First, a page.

Scribe Mail3/Sqlite Folders
Date: 17/11/2009
I don't know about you, but the shine of a different back end to store mail in for Scribe v2 has well and truely worn off for me. By that I mean I expect performance to be considerably better than it is. I can even live with the bad write/commit speed, considering that locks need to be made and there are certain overheads to having atomic changes made to the database. However that said I was expecting positively snappy read/query times and well? Yeah it's not all that. Maybe it's the fact I'm using Sqlite rather than a big iron style SQL server. I regularly see SELECT statements take in order of 15-20 seconds to pull up a simple list of email in a folder, esp when the App is starting. I've added an index of the FolderId field so that in theory doing something like:
select * from Mail where FolderId=[inbox_id]
should be a no brainer super fast query right? Well it seems that it's not, and it takes an awfully long time sometimes.

It's not the end of the world. Now that I have an architecture that is flexible I can experiment with a range of back end storage solutions till I hit on something that meets my fast/powerful/portable/small requirements.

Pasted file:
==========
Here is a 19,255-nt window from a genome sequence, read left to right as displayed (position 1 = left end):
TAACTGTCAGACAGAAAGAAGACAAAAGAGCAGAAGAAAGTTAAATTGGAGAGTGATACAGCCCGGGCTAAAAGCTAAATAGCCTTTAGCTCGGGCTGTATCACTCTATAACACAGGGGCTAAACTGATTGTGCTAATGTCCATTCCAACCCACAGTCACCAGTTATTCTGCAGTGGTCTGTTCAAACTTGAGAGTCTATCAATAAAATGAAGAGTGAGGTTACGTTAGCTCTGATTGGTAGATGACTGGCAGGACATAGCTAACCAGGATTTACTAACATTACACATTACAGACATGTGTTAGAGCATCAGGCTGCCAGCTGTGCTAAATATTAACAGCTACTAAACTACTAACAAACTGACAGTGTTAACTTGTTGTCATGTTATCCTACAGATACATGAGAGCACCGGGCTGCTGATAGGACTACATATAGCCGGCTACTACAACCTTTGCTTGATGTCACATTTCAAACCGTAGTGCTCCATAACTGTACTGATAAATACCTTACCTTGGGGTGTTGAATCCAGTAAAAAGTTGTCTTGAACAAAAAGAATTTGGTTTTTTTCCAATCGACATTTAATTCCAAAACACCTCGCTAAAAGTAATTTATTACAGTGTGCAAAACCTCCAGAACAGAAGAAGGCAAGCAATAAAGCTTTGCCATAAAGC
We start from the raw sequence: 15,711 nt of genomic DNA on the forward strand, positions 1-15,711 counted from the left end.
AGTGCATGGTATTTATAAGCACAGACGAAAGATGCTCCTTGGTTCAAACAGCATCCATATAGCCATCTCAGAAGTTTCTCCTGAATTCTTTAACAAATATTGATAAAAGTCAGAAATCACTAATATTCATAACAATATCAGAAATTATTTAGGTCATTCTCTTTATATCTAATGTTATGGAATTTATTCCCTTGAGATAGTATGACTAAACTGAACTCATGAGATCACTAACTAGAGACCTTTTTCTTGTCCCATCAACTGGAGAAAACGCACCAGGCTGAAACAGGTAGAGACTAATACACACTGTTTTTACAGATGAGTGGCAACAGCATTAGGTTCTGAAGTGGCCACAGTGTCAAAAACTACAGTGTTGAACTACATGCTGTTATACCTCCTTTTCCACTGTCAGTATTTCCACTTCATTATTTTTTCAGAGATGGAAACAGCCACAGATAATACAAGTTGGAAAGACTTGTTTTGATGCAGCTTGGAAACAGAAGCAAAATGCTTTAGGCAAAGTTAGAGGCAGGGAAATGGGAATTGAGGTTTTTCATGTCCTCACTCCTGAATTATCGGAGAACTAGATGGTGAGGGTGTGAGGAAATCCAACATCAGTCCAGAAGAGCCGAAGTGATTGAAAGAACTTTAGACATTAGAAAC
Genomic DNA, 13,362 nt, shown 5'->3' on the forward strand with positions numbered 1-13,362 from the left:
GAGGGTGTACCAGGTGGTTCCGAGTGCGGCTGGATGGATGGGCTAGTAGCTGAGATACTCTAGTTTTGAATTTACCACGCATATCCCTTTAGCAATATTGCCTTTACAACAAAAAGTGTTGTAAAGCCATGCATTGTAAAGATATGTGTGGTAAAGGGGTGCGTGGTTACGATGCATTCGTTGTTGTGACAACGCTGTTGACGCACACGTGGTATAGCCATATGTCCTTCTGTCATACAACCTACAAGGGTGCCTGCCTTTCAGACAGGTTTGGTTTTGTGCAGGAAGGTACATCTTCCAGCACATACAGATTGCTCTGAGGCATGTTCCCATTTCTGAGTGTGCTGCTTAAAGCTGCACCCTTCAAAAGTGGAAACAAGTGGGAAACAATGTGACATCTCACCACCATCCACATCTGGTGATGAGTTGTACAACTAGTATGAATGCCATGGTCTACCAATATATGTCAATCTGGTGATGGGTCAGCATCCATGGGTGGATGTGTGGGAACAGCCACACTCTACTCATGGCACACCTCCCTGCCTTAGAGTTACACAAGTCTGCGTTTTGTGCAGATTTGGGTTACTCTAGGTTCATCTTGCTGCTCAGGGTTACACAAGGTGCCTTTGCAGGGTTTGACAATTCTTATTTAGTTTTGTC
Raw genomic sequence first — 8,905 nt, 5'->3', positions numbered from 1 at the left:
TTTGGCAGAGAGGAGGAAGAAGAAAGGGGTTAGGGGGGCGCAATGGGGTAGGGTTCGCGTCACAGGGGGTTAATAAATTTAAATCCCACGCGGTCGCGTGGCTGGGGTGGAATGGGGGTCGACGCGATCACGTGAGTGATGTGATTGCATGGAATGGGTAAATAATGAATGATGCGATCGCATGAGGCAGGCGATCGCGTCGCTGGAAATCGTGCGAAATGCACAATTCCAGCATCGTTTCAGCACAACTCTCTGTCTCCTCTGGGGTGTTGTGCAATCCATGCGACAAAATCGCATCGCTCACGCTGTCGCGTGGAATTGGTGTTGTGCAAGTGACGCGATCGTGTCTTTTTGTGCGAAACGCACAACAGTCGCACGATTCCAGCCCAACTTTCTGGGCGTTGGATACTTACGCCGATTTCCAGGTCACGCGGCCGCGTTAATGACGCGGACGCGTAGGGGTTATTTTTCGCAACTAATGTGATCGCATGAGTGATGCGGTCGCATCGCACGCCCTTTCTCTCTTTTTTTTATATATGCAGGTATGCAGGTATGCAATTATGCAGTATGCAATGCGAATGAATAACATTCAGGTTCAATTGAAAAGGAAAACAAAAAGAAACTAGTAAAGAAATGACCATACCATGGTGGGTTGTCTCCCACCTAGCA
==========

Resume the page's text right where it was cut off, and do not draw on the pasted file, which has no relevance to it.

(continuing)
One idea that I've got in the back of my head is generalizing the SQL backend to handle a number of different databases. For install, in the "portable" mode you'll probably be storing reasonably small amounts of mail and the existing Sqlite is most likely enough to do the job, but for desktop installs something with more grunt (and more memory / install footprint) could be used instead, trading portability for speed. And with a decent replication tool you wouldn't be tied to that back end forever, you could migrate easily to the next big thing, or just your DB to a different portable format.

Or... and heres a big idea... I make the back end API open and people can plug their own storage in. Of course thats only open to programmers but if someone can produce a good back end implementation I would seriously consider making it available in the default install. The basic API is very controlled and there is already some documentation in the headers. And the existing back ends could be used as reference, as in you'd get source to them as well. If anyone wants a serious crack at that then email me.
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